It may be easy to buy a packaged bunch of snipped herbs from your local supermarket. But generally, recipes only require a few leaves or sprigs; meaning at least 50% of the bunch you’ve purchased gets thrown away. If you only need herbs for the occasional single-use recipe, you can reduce food waste by growing your own herbs. Just snip a small amount from the plant each time you need them and you can use the plant for years to come, or even find extra uses for the herbs in your cooking or day to day life.
With so many herb growing kits available today, growing your own herbs requires very little time, space and maintenance with a positive impact on your financial savings, the environment and not to mention; adds a fresh and personally-grown touch to your meals!
Composting may seem like a method only for those with ‘green thumb’ or a farm. Chef Nancy, however, has shared her composting hack that is so easy, you will be surprised you never thought of it!
“I compost my kitchen waste through my council’s green bin. That’s right – the garden waste bin is not only for lawn clippings!” she said.
Next time you are chopping and peeling vegetables for a dish, simply transfer the small collection of peel, cores, seeds, food scraps, etc. into the organic waste bin. This even counts for teabags, coffee grounds, egg cartons, paper towels and other paper items (such as muffin pans or compostable coffee cups) from the kitchen.
Better yet, some Australian councils offer benefits such as rebates, free compost bags, free kitchen caddies, and other initiatives in support of composting and environmentally sustainable habits. Contact your local council for further information.
If you can’t beat the expiry date, try a method to make your food last longer! Learning how to correctly store your perishable foods will extend their freshness and give you an extra few days to use them up, rather than wasting produce. Making use of your freezer is also a great way to help your foods last longer. Bread, vegetables, fruits and even some dairy products can be frozen for months.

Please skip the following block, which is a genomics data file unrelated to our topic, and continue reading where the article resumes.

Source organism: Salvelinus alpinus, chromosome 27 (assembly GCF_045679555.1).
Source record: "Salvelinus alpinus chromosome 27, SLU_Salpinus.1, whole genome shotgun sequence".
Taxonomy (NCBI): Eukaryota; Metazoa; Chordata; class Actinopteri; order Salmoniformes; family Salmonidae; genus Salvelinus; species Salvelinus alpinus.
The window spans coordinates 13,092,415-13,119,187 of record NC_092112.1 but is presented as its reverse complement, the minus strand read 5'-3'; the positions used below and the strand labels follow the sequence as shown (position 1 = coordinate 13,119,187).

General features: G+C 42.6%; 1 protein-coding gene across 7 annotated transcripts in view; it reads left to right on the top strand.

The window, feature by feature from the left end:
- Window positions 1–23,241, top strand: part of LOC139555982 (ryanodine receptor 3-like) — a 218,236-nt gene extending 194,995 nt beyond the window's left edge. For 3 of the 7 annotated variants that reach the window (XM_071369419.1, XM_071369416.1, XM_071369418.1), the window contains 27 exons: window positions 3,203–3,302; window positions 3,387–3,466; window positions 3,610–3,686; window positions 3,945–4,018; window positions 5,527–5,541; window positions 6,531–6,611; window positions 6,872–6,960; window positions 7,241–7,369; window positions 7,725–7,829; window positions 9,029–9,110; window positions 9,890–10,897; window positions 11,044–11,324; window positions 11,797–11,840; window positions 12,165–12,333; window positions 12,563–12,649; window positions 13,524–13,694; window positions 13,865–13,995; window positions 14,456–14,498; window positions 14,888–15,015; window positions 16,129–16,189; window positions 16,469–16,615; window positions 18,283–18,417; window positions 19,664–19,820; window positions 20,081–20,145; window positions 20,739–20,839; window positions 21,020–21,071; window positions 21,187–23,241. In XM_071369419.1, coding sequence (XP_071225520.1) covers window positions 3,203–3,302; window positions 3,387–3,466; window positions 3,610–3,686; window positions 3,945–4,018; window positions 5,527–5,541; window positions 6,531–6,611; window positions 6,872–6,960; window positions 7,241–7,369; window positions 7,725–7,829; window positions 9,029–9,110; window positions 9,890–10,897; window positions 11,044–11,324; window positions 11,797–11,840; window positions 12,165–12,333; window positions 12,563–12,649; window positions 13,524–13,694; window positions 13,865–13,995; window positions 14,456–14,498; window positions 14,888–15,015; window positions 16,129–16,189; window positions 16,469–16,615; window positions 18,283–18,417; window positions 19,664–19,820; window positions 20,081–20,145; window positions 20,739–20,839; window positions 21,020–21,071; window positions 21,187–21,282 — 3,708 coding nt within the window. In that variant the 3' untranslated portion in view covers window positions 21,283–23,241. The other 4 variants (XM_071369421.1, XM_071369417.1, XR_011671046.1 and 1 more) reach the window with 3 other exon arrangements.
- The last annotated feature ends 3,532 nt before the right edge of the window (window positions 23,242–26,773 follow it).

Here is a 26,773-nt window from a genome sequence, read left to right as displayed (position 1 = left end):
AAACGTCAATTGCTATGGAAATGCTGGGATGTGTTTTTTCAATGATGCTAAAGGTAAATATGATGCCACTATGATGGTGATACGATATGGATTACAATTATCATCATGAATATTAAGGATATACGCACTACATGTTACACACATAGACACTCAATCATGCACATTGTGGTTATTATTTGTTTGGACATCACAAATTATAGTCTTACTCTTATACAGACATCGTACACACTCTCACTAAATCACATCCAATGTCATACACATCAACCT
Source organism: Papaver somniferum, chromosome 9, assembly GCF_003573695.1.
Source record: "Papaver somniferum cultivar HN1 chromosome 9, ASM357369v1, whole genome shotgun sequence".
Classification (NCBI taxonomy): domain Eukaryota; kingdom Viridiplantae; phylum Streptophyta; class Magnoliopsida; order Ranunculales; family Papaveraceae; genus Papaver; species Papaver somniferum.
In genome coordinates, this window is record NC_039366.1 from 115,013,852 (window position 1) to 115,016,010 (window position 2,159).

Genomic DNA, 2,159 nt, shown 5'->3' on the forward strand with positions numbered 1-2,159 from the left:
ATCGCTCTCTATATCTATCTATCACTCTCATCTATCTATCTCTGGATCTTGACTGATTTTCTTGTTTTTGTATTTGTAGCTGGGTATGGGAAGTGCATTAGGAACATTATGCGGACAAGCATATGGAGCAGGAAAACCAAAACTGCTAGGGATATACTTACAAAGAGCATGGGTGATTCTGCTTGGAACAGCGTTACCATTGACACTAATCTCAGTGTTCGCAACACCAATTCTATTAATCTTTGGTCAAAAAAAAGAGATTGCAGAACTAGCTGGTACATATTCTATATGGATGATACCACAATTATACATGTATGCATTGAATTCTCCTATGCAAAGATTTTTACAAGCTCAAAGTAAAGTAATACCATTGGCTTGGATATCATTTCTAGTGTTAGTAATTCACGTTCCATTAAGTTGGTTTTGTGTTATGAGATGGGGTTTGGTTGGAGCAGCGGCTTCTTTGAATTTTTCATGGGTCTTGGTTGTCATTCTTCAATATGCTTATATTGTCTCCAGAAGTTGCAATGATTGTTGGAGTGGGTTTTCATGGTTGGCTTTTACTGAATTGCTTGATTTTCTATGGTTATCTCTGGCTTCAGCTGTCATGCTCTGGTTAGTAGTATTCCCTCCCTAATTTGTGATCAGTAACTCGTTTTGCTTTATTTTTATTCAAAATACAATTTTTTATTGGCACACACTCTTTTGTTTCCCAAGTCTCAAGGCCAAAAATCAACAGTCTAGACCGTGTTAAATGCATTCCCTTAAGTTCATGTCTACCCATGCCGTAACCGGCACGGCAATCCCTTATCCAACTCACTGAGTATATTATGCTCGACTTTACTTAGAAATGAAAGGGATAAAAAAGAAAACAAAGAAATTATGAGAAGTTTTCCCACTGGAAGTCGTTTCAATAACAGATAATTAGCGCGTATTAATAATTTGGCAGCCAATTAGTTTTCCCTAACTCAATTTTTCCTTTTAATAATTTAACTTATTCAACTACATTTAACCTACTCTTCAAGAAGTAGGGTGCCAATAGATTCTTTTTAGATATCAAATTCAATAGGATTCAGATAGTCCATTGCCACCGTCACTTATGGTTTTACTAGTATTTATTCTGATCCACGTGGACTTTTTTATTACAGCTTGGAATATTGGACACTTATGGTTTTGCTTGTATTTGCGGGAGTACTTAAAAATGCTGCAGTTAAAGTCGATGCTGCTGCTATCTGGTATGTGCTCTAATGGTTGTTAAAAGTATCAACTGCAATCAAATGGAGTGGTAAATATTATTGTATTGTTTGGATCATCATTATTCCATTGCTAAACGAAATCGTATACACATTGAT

Preserving and fermentation is another healthy and traditional approach to storing vegetables, utilising milk and grains, or creating sauerkraut or kimchi from excess ingredients. You can also use a dehydrator to get creative with ingredients which may otherwise be thrown out – dehydrated beans can be ground into a protein powder, bacon can be seasoned and dried into a jerky, or potato peels can become homemade healthy chips.
If your workplace would like to implement some sustainable initiatives around food waste, Chef Peter Little John suggests partnering with your local community or an organisation which collects leftover food.
“In Vietnam, the hotel [where I worked] would send the leftover, not eaten or ‘spoiled’ (dried/limp) fruits and vegetables from the guest buffets to the local chicken farm. The farm would then send eggs to us, which would then be donated to the local orphanage. We would send a couple to staff to cook the eggs for the children a couple of mornings a week. The local pig farms were invited to collect any other food waste they wanted. This saved us filling bins which cost to be emptied and taken away, plus also spreading goodwill.”